"When no boys are in the classroom girls take part more. They answer more questions, and they argue more. I guess you would say they debate more, but I remember the same situation happening when boys were in the class and a couple of them yelled out "Cat Fight!" The girls got angry, and they stopped debating."
Boarding School Guides:
Teaching Young Women About Sexual Harassment
"I thought it was normal for boys to make me brush past them by not parting when I'd go through the halls. I wasn't sure if that was someone touching me in the crowded lunchroom or they had accidentally bumped into me. I never thought a boy would just reach out and grab my breast. The first time one did I was so embarrassed, I just pretended like it didn't happen. I didn't want to make a scene."
Helping Your Daughter Handle Sexual Harassment
Some years ago a little girl asked Jonathan Prevette, a boy in her first grade class in Lexington, North Carolina , to kiss her on the cheek. When Jonathan complied, his teacher sent him to the principal who suspended him for sexual harassment. The Jonathan Prevette case made headlines around the world as an example of American political correctness gone berserk. As for Jonathan, he didn’t really understand the charges against him, and was upset only because he missed an ice cream party at school.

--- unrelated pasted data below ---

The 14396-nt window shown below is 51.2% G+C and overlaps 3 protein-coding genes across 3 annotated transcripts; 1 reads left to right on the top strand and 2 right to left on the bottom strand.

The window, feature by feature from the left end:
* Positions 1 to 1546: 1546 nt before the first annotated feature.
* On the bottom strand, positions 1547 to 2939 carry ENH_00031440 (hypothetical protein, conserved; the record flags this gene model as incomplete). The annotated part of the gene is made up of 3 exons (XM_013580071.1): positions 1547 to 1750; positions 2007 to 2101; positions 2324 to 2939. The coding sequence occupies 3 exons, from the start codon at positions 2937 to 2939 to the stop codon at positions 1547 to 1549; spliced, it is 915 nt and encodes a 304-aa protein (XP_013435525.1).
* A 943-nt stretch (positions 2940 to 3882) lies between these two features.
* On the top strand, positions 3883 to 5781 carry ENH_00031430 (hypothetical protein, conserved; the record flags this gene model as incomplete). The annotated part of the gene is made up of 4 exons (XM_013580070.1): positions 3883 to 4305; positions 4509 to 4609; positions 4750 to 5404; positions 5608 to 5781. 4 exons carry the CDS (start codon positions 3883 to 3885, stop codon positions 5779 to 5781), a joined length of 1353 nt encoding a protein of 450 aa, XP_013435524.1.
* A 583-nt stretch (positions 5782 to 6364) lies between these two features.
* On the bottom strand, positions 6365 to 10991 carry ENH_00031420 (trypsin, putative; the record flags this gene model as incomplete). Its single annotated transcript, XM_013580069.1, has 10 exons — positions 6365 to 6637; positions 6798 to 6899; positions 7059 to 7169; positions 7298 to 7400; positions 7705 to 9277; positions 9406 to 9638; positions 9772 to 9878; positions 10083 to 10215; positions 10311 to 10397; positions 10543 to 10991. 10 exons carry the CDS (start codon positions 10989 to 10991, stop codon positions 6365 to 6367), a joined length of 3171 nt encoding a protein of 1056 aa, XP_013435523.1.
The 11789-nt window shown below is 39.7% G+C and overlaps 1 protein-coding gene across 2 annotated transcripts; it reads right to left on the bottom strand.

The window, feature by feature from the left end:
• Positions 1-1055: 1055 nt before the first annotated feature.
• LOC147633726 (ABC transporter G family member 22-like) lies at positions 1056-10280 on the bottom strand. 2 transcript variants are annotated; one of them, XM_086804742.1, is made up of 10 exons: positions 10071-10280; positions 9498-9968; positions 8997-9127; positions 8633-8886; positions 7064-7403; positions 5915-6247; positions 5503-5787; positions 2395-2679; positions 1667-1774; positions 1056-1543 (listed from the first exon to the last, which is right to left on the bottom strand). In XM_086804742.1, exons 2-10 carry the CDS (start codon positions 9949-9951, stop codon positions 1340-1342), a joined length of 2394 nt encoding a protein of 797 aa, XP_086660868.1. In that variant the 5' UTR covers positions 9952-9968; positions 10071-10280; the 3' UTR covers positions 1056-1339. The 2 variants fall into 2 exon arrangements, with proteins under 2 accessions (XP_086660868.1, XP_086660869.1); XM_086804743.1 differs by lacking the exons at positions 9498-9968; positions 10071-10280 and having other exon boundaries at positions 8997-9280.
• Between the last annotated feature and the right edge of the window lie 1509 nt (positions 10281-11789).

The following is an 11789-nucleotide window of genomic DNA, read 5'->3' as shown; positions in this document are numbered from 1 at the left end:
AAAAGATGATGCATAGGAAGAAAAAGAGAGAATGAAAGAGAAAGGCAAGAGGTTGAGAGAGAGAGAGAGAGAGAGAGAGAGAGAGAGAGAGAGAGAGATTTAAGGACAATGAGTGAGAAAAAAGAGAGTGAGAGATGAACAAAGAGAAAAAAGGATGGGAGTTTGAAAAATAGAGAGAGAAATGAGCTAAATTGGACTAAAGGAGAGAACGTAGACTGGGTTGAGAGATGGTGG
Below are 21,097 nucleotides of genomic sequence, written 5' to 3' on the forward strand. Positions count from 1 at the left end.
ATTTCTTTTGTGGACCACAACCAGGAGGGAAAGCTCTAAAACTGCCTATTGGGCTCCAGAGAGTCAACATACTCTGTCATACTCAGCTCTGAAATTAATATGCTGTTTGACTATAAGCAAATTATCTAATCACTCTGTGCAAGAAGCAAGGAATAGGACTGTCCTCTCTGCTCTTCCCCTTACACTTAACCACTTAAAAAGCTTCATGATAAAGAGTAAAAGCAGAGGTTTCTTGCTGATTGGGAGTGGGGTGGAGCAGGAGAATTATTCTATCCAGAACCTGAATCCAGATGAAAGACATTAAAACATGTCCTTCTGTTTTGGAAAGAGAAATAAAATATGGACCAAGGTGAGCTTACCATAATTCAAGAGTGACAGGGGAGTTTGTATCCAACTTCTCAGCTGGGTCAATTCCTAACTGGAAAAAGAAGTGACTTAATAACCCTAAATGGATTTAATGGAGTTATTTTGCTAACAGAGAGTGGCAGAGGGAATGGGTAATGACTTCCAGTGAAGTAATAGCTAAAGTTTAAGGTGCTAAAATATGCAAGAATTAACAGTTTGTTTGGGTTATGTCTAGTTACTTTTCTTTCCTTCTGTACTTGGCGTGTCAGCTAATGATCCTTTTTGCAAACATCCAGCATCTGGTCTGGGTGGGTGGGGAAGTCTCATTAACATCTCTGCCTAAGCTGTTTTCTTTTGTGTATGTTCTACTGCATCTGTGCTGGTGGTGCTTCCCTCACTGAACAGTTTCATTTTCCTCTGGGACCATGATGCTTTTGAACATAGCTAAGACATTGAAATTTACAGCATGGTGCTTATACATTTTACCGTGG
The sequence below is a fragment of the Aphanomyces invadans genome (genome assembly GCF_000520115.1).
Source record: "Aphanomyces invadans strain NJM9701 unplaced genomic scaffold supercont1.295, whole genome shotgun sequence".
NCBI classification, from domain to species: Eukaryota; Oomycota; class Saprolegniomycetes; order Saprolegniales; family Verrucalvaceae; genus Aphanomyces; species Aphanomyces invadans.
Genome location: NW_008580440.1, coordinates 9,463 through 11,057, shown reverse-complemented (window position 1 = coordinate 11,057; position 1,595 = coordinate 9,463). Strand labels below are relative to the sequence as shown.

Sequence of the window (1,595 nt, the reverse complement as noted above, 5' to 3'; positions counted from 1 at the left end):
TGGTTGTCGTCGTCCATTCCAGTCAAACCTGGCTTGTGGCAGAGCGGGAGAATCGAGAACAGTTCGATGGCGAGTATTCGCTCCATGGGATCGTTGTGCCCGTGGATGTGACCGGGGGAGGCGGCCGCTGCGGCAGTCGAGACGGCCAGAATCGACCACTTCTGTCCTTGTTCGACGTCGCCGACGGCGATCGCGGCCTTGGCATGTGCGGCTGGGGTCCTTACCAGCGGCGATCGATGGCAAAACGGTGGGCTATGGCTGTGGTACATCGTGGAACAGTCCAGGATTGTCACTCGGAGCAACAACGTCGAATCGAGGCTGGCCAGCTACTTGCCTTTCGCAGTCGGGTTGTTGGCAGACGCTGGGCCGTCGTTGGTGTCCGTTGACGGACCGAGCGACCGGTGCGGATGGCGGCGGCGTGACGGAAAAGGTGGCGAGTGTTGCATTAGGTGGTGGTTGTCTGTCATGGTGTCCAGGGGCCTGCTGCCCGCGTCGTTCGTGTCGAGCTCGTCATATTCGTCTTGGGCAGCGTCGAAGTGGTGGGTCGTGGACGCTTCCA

The Prevette case was silly. On the other hand, the case of fifth grader LaShonna Davis was far from silly. The Davis case went all the way to the United States Supreme Court, and set the standard for sexual harassment cases in schools.
Parents of daughters should understand that sexual harassment is a legal matter, and that the law is on the side of the victim. Schools have a responsibility to stop any sexual harassment of students.
LaShonna Davis was an outgoing, fun-loving child who enjoyed school until a fellow fifth grader began abusing her. He would touch her breasts and genitals, and make lewd remarks throughout the day. LaShonna’s mother went to the school on a number of occasions, and repeatedly asked her daughter’s teacher and principal to discipline the boy and move LaShonna’s seat away from her abuser. The school did nothing for months. Meanwhile LaShonna grew moody and suicidal.
Her mother sued the school under Title IX Act of the Constitution, alleging that her daughter was losing her right to public education because of a form of sexual discrimination. The Supreme Court agreed but put limits on a student’s right to sue a school or school district -- thus protecting students against extreme harassment and protecting the schools against frivolous lawsuits.
In her majority ruling in Aurelia Davis v. Monroe County (Georgia) Board of Education, Supreme Court Justice Sandra Day O'Connor described sexual harassment as "severe, pervasive, objectively offensive," and disruptive enough to keep a student from the equal educational opportunities guaranteed by Title IX of the Education Amendments of 1972.